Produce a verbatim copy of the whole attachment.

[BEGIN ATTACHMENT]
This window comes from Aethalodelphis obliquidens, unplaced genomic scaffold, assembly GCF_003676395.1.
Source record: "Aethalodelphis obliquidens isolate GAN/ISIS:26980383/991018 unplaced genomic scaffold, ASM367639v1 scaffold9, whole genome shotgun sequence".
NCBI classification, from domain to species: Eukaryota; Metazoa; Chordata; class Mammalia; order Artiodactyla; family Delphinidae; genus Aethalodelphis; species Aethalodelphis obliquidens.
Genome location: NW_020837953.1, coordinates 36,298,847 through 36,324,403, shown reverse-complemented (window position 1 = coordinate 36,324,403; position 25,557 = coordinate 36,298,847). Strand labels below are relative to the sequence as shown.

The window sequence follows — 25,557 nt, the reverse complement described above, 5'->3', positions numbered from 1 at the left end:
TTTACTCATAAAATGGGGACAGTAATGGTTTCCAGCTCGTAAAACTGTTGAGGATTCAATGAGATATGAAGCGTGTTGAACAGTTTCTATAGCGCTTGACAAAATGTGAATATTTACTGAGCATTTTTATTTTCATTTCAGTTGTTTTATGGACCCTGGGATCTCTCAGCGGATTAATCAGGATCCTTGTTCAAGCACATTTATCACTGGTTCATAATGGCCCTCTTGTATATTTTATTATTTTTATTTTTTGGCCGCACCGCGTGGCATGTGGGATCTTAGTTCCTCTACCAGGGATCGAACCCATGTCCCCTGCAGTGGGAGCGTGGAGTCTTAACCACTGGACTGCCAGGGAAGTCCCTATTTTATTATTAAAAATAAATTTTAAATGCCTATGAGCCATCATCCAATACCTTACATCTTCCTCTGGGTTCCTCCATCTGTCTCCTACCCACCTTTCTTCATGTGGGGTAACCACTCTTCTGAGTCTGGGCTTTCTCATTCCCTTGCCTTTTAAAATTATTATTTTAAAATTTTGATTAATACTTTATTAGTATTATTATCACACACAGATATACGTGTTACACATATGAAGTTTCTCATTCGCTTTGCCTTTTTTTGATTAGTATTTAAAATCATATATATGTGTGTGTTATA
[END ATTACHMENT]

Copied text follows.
This window comes from Aethalodelphis obliquidens, unplaced genomic scaffold, assembly GCF_003676395.1.
Source record: "Aethalodelphis obliquidens isolate GAN/ISIS:26980383/991018 unplaced genomic scaffold, ASM367639v1 scaffold9, whole genome shotgun sequence".
NCBI classification, from domain to species: Eukaryota; Metazoa; Chordata; class Mammalia; order Artiodactyla; family Delphinidae; genus Aethalodelphis; species Aethalodelphis obliquidens.
Genome location: NW_020837953.1, coordinates 36,298,847 through 36,324,403, shown reverse-complemented (window position 1 = coordinate 36,324,403; position 25,557 = coordinate 36,298,847). Strand labels below are relative to the sequence as shown.

The window sequence follows — 25,557 nt, the reverse complement described above, 5'->3', positions numbered from 1 at the left end:
TTTACTCATAAAATGGGGACAGTAATGGTTTCCAGCTCGTAAAACTGTTGAGGATTCAATGAGATATGAAGCGTGTTGAACAGTTTCTATAGCGCTTGACAAAATGTGAATATTTACTGAGCATTTTTATTTTCATTTCAGTTGTTTTATGGACCCTGGGATCTCTCAGCGGATTAATCAGGATCCTTGTTCAAGCACATTTATCACTGGTTCATAATGGCCCTCTTGTATATTTTATTATTTTTATTTTTTGGCCGCACCGCGTGGCATGTGGGATCTTAGTTCCTCTACCAGGGATCGAACCCATGTCCCCTGCAGTGGGAGCGTGGAGTCTTAACCACTGGACTGCCAGGGAAGTCCCTATTTTATTATTAAAAATAAATTTTAAATGCCTATGAGCCATCATCCAATACCTTACATCTTCCTCTGGGTTCCTCCATCTGTCTCCTACCCACCTTTCTTCATGTGGGGTAACCACTCTTCTGAGTCTGGGCTTTCTCATTCCCTTGCCTTTTAAAATTATTATTTTAAAATTTTGATTAATACTTTATTAGTATTATTATCACACACAGATATACGTGTTACACATATGAAGTTTCTCATTCGCTTTGCCTTTTTTTGATTAGTATTTAAAATCATATATATGTGTGTGTTATA